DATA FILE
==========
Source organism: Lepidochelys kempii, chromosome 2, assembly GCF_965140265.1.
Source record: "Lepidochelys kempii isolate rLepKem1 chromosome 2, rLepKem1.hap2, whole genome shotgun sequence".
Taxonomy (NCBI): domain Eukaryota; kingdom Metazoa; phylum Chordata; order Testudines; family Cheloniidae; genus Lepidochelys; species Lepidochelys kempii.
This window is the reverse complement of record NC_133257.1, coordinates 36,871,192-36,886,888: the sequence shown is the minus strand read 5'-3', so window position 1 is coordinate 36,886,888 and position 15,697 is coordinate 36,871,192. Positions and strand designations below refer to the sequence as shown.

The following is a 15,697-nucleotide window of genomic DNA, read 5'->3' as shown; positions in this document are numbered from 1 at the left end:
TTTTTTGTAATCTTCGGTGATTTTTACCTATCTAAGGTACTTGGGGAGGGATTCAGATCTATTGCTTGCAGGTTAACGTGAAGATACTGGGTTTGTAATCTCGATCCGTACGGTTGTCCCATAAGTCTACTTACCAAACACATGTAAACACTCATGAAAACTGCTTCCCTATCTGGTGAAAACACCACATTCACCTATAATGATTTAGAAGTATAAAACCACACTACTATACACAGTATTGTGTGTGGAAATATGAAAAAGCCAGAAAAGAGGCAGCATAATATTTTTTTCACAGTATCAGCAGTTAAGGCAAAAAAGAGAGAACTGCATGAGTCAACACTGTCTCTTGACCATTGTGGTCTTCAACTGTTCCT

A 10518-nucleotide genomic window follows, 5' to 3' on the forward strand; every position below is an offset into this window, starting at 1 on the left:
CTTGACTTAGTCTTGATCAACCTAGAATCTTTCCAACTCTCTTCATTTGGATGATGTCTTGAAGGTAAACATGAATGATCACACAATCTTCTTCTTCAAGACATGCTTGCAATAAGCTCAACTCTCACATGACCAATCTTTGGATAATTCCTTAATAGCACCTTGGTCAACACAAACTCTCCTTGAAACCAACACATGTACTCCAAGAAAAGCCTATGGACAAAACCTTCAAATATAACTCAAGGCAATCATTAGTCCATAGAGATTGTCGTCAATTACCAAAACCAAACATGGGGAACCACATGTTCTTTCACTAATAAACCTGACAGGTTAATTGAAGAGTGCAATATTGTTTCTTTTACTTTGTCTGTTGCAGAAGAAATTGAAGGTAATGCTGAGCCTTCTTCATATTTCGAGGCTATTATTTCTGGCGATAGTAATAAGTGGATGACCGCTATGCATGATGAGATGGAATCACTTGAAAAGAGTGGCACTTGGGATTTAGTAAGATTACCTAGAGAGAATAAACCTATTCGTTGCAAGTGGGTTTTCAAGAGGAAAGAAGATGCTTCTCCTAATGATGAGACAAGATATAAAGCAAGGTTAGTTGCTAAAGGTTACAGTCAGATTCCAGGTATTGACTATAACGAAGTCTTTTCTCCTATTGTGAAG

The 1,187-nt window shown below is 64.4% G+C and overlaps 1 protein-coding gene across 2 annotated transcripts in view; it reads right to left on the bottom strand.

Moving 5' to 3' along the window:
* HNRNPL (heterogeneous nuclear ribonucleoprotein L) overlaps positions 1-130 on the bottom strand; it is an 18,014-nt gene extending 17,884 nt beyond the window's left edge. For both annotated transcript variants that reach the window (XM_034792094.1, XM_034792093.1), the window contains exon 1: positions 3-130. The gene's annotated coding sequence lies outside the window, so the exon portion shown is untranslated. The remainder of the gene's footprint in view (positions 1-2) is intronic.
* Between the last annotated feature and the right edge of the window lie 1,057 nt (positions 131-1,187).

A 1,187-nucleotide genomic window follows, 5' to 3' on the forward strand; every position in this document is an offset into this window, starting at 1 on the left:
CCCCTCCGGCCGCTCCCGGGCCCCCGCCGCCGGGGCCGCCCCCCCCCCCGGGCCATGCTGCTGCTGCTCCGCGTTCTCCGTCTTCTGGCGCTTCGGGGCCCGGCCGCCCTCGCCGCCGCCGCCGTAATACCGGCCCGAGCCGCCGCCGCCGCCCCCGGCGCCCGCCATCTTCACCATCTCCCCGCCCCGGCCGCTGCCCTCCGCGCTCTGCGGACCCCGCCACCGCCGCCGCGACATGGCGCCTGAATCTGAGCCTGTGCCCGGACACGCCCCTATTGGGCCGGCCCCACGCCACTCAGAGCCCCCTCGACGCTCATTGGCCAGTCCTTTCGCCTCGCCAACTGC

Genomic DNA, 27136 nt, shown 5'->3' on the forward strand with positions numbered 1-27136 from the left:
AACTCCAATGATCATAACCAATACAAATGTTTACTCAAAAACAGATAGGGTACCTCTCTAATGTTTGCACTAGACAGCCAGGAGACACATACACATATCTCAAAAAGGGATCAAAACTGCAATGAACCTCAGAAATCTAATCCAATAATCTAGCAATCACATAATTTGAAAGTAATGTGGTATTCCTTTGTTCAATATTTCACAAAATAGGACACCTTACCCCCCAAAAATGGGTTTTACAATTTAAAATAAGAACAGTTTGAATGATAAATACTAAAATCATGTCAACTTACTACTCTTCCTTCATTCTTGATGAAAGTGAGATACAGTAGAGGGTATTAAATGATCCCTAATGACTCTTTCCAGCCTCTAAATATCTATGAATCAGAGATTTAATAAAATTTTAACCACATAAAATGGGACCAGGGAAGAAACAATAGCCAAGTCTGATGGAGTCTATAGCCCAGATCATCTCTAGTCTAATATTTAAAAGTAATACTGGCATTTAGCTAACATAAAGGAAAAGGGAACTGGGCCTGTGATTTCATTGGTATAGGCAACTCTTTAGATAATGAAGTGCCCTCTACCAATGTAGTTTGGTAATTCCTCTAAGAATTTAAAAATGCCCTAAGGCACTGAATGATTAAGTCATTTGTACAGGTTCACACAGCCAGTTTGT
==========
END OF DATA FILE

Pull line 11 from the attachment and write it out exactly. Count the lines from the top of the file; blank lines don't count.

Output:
* HNRNPL (heterogeneous nuclear ribonucleoprotein L) overlaps positions 1-130 on the bottom strand; it is an 18,014-nt gene extending 17,884 nt beyond the window's left edge. For both annotated transcript variants that reach the window (XM_034792094.1, XM_034792093.1), the window contains exon 1: positions 3-130. The gene's annotated coding sequence lies outside the window, so the exon portion shown is untranslated. The remainder of the gene's footprint in view (positions 1-2) is intronic.